The internal diameter of a sub-millimeter endoscope ranges from roughly 400 µm to 700 µm. For surgical procedures, this space is sometimes shared between separate optical fibers for illumination, imaging, and laser light delivery. Depending on how the endoscope is segmented, the illumination fiber, or fiber bundle, might have a cross-sectional area equivalent to a circle with a diameter of between 200-500 µm. For some applications, a fiber with a small numerical aperture is also desirable. The high spectral radiance and spatial stability of the LDLS enable more light to be coupled into a fiber with a small core diameter and/or small numerical aperture.

The EQ-99X-FC is a fiber-coupled LDLS and the EQ-77 is a higher-power LDLS that is paired with a two off-axis parabolic mirrors to collimate and then focus the light into the narrow fiber. Despite the small fiber diameter and numerical aperture, the EQ-99X-FC and EQ-77 couple approximately 2 and 5 Lumens of visible light into the fiber respectively.


The rapidly-expanding number of applications for sub-millimeter endoscopes are enabled by the ability to couple broadband light into fibers with small core diameters and numerical apertures. The broadband output, small plasma size, high radiance, and high spatial stability of the Laser-Driven Light Source can offer unique benefits for these applications.

  1. Endoscopy-assisted vitrectomy in the anterior vitreous Yong-Zhen Yu, Yu-Ping Zou, Xiu-Lan Zou; 2018
  2. Retina Today, The Role of Endoscopy in Vitreoretinal Surgery Today; Current technology brings advantages along with some tradeoffs. Jorge G. Arroyo, MD, MPH, January 2012
  3. Thorpe HE. Ocular endoscope: instrument for removal of intravitreous non-magnetic foreign bodies. Trans AM Acad Ophthalmol Otolaryngol 1934:39:422-424
  4. Norris JL, Cleasby GW. Intraocular foreign body removal by endoscopy. Ann Ophthalmol 1982; 14(4): 371-372.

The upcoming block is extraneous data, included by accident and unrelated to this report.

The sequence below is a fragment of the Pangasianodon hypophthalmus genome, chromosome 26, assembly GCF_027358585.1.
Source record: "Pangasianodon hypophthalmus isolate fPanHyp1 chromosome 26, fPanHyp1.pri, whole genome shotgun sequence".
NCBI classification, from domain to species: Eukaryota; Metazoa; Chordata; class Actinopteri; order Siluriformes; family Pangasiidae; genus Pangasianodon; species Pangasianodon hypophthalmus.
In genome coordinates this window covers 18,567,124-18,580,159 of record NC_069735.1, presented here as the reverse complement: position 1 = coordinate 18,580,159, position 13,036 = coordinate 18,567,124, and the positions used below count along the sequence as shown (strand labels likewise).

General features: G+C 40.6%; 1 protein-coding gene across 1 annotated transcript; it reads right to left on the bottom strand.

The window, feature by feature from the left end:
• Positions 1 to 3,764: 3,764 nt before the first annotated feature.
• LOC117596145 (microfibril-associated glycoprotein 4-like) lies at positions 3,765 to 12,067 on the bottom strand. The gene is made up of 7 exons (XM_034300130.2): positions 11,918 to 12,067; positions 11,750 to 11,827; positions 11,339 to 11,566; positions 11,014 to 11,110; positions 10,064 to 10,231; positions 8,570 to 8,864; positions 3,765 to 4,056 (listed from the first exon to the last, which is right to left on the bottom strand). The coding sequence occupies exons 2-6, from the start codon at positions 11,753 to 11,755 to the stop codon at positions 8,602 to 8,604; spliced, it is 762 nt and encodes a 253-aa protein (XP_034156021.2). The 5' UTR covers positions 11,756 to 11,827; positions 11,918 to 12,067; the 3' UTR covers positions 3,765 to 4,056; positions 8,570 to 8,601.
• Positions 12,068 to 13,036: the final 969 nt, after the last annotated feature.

5. Volkov VV, Danilov AV, Vassin LN, Frolov YA. Flexible endoscope for intraocular surgery. Arch Ophthalmol. 1990;108(7):1037-1038.
  6. Eguchi S, Araie M. A new ophthalmic electronic videoendoscope system for intraocular surgery. Arch Ophthalmol. 1990;108(12):1778-1781.
  7. Uram M. Ophthalmic laser microendoscope ciliary process ablation in the management of neovascular glaucoma. Ophthalmology. 1992;99(12):1823-1828.
  8. Uram M. Ophthalmic laser microendoscope endophotocoagulation. Ophthalmology. 1992;99(12):1829-1832.
  9. Light scattering spectroscopy identifies the malignant potential of pancreatic cysts during endoscopy, Lei Zhang1†,
    Douglas K. Pleskow2†, Vladimir Turzhitsky1, Eric U. Yee3, Tyler M. Berzin2, Mandeep Sawhney2, Shweta Shinagare3, Edward Vitkin1, Yuri Zakharov1, Umar Khan1, Fen Wang2, Jeffrey D. Goldsmith3, Saveli Goldberg4, Ram Chuttani2, Irving Itzkan1, Le Qiu1* and
    Lev T. Perelman1, 2, 5*
  10. A minimally invasive lens-free computational microendoscope, Jaewook Shin1, Dung N. Tran1, Jasper R. Stroud1, Sang Chin1,2,3,4, Trac D. Tran1, Mark A. Foster1.

Download App Note


< View All Technical Resources